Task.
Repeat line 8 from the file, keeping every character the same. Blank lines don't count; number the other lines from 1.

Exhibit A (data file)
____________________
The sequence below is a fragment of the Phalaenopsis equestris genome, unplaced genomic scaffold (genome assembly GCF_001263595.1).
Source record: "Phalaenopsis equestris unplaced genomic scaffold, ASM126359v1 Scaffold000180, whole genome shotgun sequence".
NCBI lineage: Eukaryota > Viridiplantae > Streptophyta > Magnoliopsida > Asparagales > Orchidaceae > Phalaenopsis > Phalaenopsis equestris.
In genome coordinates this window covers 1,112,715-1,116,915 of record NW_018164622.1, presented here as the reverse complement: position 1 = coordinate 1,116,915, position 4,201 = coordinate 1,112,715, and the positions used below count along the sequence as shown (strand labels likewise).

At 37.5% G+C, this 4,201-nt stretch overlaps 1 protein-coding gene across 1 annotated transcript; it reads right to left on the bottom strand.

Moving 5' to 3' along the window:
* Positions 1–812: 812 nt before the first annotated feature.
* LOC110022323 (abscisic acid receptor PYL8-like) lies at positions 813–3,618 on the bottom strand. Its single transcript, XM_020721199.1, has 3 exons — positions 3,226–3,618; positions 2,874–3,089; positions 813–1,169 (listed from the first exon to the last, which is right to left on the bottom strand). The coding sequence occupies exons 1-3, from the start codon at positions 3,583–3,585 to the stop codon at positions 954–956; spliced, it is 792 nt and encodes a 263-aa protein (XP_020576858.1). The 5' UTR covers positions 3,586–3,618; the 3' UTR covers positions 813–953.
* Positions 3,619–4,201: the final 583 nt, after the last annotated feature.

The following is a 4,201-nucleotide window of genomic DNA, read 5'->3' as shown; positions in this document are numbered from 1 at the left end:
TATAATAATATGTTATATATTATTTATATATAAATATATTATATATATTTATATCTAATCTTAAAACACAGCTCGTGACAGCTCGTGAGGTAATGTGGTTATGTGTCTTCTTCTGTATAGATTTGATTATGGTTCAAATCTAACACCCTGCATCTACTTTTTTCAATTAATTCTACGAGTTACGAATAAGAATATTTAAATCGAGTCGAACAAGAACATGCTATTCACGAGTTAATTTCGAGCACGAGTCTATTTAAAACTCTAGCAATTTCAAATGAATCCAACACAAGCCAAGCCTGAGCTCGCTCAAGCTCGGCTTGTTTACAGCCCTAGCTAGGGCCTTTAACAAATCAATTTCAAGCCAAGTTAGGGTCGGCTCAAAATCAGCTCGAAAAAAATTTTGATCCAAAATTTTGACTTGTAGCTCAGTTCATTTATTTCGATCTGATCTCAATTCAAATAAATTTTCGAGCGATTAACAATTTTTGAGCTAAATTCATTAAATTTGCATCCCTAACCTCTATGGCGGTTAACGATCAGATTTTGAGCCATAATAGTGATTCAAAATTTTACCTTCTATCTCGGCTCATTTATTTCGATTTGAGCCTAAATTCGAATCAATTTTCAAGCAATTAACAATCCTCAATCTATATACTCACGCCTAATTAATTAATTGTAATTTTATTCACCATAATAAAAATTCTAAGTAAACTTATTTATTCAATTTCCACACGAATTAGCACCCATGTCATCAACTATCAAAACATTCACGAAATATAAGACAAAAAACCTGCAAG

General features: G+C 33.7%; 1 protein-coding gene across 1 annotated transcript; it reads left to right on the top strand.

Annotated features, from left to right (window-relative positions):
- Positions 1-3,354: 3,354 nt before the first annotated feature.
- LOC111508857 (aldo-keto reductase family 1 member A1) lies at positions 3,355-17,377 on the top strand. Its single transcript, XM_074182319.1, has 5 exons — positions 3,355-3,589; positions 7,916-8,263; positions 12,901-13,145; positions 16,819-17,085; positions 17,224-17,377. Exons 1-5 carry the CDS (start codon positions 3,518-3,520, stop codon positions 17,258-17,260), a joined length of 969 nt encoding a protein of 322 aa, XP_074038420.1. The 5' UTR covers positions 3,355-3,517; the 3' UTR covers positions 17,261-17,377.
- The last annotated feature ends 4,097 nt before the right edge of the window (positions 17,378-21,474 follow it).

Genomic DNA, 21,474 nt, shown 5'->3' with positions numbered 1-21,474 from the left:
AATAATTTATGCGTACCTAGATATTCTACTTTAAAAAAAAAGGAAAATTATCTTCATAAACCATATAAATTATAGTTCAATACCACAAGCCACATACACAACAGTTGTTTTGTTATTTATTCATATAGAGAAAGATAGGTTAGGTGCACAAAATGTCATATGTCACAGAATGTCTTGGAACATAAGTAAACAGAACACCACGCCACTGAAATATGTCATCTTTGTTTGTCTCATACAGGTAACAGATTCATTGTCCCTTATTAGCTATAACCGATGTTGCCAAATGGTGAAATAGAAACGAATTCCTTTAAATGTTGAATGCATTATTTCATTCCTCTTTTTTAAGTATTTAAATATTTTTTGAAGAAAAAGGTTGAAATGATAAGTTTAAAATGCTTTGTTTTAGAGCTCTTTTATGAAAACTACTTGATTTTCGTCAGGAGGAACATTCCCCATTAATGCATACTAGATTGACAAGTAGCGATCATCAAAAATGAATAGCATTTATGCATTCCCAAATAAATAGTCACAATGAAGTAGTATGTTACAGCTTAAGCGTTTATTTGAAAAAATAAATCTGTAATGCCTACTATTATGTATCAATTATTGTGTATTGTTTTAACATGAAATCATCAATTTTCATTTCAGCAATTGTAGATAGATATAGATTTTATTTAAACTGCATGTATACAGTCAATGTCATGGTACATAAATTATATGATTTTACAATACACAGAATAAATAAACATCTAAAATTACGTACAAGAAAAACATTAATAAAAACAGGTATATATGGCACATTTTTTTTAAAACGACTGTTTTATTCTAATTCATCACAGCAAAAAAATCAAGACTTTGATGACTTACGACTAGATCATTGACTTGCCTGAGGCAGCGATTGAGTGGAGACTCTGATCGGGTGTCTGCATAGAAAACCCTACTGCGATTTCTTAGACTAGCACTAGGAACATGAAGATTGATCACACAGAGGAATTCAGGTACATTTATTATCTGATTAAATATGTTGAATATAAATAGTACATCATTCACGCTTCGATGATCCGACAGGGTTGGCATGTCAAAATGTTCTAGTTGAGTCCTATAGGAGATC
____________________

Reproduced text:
* LOC110022323 (abscisic acid receptor PYL8-like) lies at positions 813–3,618 on the bottom strand. Its single transcript, XM_020721199.1, has 3 exons — positions 3,226–3,618; positions 2,874–3,089; positions 813–1,169 (listed from the first exon to the last, which is right to left on the bottom strand). The coding sequence occupies exons 1-3, from the start codon at positions 3,583–3,585 to the stop codon at positions 954–956; spliced, it is 792 nt and encodes a 263-aa protein (XP_020576858.1). The 5' UTR covers positions 3,586–3,618; the 3' UTR covers positions 813–953.